In the future we may remember 2015 as the year the refugee and migrant crisis gripped Europe, but with 2016 now in sight European leaders are still trying to find a way to deal with the thousands of people crossing to the continent.
EU leaders met in Brussels yesterday, and reached a fragile deal on limiting the flow of people into Europe. Meanwhile Britain has promised to take in 20,000 Syrian refugees over the next 5 years, some of whom have started to arrive.
So what is it like to leave your home and start a new life in another country, and what sort of a welcome have people had here in the past? Over the next three days ITV News Anglia will be telling the stories of people who have come to our region to claim asylum, both recently and in decades gone by.
Among them is Ruth Desale, who came from Eritrea to Milton Keynes when she was 16-years-old. The country is infamous for its torture, killings, arbitrary arrests and forced labour and as a Pentecostal Christian Ruth's family believed she was in danger of being arrested.
For a week Ruth walked through the desert in Sudan. As her group ran out of food and water some of the people she was with died. When she reached Libya Ruth boarded a smugglers' boat to Italy, making the same dangerous journey across the Mediterranean that has claimed thousands of lives this year. Like many others Ruth's boat sank.
Sadly stories like Ruth's are not unusual. So far this year about 800,000 people are believed to have crossed into Europe, many from war torn countries in Africa and the Middle East.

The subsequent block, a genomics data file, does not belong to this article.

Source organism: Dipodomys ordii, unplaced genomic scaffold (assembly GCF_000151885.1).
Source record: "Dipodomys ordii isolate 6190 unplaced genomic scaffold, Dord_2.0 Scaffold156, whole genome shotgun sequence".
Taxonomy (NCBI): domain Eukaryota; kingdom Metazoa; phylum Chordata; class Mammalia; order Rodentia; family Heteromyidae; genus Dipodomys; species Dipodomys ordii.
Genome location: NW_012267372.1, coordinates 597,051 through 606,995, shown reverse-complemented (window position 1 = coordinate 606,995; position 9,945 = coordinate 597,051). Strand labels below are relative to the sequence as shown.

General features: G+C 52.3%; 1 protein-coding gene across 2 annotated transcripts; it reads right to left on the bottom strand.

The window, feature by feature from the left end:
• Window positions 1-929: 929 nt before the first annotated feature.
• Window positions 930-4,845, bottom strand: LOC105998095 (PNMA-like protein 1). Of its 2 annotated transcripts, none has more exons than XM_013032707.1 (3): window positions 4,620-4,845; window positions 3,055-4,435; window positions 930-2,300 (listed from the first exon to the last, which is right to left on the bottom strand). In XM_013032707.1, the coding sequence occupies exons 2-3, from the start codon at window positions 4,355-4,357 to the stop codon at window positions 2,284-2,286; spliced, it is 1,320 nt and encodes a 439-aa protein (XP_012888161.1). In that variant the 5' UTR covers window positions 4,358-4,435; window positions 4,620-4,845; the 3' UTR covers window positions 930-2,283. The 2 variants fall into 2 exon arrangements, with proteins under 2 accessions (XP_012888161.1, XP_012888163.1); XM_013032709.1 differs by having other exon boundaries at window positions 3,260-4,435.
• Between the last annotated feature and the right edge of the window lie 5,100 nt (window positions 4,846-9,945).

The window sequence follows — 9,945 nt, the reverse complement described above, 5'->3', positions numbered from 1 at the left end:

Yesterday EU leaders met in Brussels to discuss how to limit the flow of migrants and refugees into Europe. They reached a deal which would see Turkey - one of the main entry points - tightening its borders in exchange for EU cash, and renewed talks on the country's European Union membership.
Last year more than half of the world's refugees came from northern Africa and the Middle East. From Africa many head to Egypt and Libya then board boats to Greece and Italy, while from the middle East they cross to Turkey then overland to Eastern Europe. In principle the Schengen agreement means that people can travel freely through Europe, but since the summer some countries have been closing their borders to try to limit the numbers of people coming in.
Britain has promised to take in 20,000 Syrian refugees over the next 5 years. Some have already started to arrive and councils in the Anglia region, including Essex, Cambridge and Bedford, have set out plans for the numbers of families they are prepared to house.
So what good things, and what challenges could this bring for local people, the local authorities and those coming to the region over the next few years? We'll hear from people in all three of those groups over the next few days, starting with refugees telling their stories on tonight's programme at 6pm.